I became interested in food and where it came from when I was 14. I decided one day in science class that I loved animals and did not want to eat them any longer. I could not kill one with my own hands so why should I eat them. Vegetarianism doesn’t necessarily mean you are healthy but it started my quest to learn about food and what I was putting in my body. I started out by searching for meat alternatives at health food stores and slowly began checking out other products while I was at it. My go to snack for years was pita and hummus. International foods were really in so trying new ethnic vegan or vegetarian friendly restaurants was fun, but I still stopped at the occasional fast food restaurant for soda and fries. I got more serious about eating well when I turned 18: I decided to cut out McDonald’s burgers minus meat to be replaced with the side of French fries. I got a job working at Whole Foods and that is when I started to truly learn about organic and where our food really comes from.
How did you learn about your food allergies and intolerances?
It was my first trip to Italy back in 2004 that brought out all of the symptoms of the damage I had been doing to my body for years. Celiac disease is strange like that, you can seem fine one day and then out of the blue you can get really sick. Like any good vegetarian I drank soy milk in my coffee and my cereal, ate soy meat alternatives and edamame, and loved to eat Japanese food with tofu and soy sauce. I ate eggs for extra protein, seitan for that gluteny meat-like texture, and I still ate cheese because well, it’s cheese!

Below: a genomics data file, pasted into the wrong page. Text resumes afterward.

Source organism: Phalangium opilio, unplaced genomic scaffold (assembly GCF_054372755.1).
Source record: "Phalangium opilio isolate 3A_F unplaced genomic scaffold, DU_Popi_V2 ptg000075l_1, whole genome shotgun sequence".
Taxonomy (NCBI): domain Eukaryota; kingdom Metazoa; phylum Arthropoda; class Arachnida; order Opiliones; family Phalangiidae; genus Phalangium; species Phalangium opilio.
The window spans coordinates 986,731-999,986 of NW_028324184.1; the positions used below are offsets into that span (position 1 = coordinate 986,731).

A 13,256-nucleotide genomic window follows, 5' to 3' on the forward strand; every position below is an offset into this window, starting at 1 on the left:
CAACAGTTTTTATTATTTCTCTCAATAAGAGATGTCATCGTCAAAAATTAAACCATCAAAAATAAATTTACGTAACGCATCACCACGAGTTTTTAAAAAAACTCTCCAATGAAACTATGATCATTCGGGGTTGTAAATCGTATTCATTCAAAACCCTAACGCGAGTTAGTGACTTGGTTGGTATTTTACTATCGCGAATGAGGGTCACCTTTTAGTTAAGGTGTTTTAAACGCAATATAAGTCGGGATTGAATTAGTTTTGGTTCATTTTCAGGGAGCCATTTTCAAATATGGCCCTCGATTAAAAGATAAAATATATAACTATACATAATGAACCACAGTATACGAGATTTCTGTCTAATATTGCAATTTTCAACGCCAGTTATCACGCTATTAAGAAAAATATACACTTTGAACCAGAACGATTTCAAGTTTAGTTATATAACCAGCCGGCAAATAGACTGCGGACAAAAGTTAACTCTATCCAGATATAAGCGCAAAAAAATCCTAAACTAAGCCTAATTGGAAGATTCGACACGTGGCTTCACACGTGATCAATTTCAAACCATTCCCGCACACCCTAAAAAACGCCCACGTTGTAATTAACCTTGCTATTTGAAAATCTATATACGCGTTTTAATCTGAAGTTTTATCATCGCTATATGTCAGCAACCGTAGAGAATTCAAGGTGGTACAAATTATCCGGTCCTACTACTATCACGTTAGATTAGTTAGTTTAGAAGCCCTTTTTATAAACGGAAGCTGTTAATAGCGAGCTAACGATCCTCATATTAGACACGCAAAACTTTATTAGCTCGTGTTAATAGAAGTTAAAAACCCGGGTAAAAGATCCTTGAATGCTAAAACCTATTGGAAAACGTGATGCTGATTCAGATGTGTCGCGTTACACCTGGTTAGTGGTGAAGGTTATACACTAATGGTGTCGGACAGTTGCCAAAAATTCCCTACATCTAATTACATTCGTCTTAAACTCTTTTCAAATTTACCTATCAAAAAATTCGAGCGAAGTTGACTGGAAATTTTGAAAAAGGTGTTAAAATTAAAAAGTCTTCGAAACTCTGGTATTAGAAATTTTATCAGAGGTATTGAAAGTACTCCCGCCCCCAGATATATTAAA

In Florence I went crazy eating all of the pizza and pasta I could get my hands on. But somewhere toward the middle of my trip I started to notice some very strange acne forming on my face. It quickly became explosive and very red. My skin had always been quite clear so I thought I must be reacting to something in the air or the water. I then noticed that my clothes were getting tight and I started to feel tired walking up stairs. My once slim and athletic body was feeling plump and lazy. When I returned home I realized that I had gained 10 pounds and my symptoms were getting worse. I knew something was wrong but the doctor would only prescribe birth control and antidepressants. I refused to settle with that because I knew that there was something else at play here. One doesn’t just go from slim, clear skin and happy to chubby, depressed, and lethargic for no reason. I asked him if I could be celiac and his response was, “no” defiantly not. I gained another 10 pounds in the next few months. I continued to go to the doctor and search online for possibilities until one day I found a compounding pharmacist who specialized in women’s hormones. He tried to help me regulate my cycle with hormone creams and different herbs and vitamins, but while I was in Italy the second time in 2006 I didn’t cycle for the whole eight months I was there! Since he couldn’t help me he told me to go to an allergist when I got back to the states. The allergist changed my life. Within minutes of our visit she was convinced that I was celiac especially after learning that my aunt, cousin, and sister were all celiac and this disease is genetic. I went gluten free the next day and within the next few months I found out I was also intolerant to eggs and cow dairy. As soon as I stopped eating all those foods the bloating and gas I had been experiencing for years completely stopped. It was amazing. Symptoms I had thought were just a normal part of life were completely gone. My acne slowly started to dissipate and I began to lose weight and get my energy back too. It is truly remarkable how much the foods we eat affect us.
What was the hardest part about adjusting to this new way of eating? How do you manage living in Italy without bread and pizza?